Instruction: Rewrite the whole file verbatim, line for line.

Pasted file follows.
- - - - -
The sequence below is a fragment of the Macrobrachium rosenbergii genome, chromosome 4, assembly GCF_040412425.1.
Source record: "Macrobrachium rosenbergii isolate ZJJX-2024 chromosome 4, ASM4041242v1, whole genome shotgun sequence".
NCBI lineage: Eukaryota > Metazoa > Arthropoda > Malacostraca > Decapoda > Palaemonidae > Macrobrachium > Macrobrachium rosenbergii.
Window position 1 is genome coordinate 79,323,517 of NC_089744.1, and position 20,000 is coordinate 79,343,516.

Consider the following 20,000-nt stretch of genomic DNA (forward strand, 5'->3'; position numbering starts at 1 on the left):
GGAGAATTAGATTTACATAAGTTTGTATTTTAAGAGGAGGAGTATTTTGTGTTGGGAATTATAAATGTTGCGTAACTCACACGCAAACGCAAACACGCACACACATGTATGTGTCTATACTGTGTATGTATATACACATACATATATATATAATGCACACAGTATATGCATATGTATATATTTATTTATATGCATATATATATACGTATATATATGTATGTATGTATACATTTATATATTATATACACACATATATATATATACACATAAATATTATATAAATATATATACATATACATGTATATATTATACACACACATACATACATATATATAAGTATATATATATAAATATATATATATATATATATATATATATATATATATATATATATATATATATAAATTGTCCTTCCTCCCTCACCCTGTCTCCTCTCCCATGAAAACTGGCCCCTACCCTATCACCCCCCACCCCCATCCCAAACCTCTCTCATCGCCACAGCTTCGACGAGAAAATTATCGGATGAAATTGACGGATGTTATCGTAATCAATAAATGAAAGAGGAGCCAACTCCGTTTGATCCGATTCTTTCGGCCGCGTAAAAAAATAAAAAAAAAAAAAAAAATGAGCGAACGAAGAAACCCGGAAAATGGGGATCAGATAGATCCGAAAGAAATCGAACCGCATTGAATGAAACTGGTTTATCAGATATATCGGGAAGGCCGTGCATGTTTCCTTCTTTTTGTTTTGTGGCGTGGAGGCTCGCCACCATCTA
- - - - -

The sequence below is a fragment of the Macrobrachium rosenbergii genome, chromosome 4, assembly GCF_040412425.1.
Source record: "Macrobrachium rosenbergii isolate ZJJX-2024 chromosome 4, ASM4041242v1, whole genome shotgun sequence".
NCBI lineage: Eukaryota > Metazoa > Arthropoda > Malacostraca > Decapoda > Palaemonidae > Macrobrachium > Macrobrachium rosenbergii.
Window position 1 is genome coordinate 79,323,517 of NC_089744.1, and position 20,000 is coordinate 79,343,516.

Consider the following 20,000-nt stretch of genomic DNA (forward strand, 5'->3'; position numbering starts at 1 on the left):
GGAGAATTAGATTTACATAAGTTTGTATTTTAAGAGGAGGAGTATTTTGTGTTGGGAATTATAAATGTTGCGTAACTCACACGCAAACGCAAACACGCACACACATGTATGTGTCTATACTGTGTATGTATATACACATACATATATATATAATGCACACAGTATATGCATATGTATATATTTATTTATATGCATATATATATACGTATATATATGTATGTATGTATACATTTATATATTATATACACACATATATATATATACACATAAATATTATATAAATATATATACATATACATGTATATATTATACACACACATACATACATATATATAAGTATATATATATAAATATATATATATATATATATATATATATATATATATATATATATATATATATAAATTGTCCTTCCTCCCTCACCCTGTCTCCTCTCCCATGAAAACTGGCCCCTACCCTATCACCCCCCACCCCCATCCCAAACCTCTCTCATCGCCACAGCTTCGACGAGAAAATTATCGGATGAAATTGACGGATGTTATCGTAATCAATAAATGAAAGAGGAGCCAACTCCGTTTGATCCGATTCTTTCGGCCGCGTAAAAAAATAAAAAAAAAAAAAAAAATGAGCGAACGAAGAAACCCGGAAAATGGGGATCAGATAGATCCGAAAGAAATCGAACCGCATTGAATGAAACTGGTTTATCAGATATATCGGGAAGGCCGTGCATGTTTCCTTCTTTTTGTTTTGTGGCGTGGAGGCTCGCCACCATCTA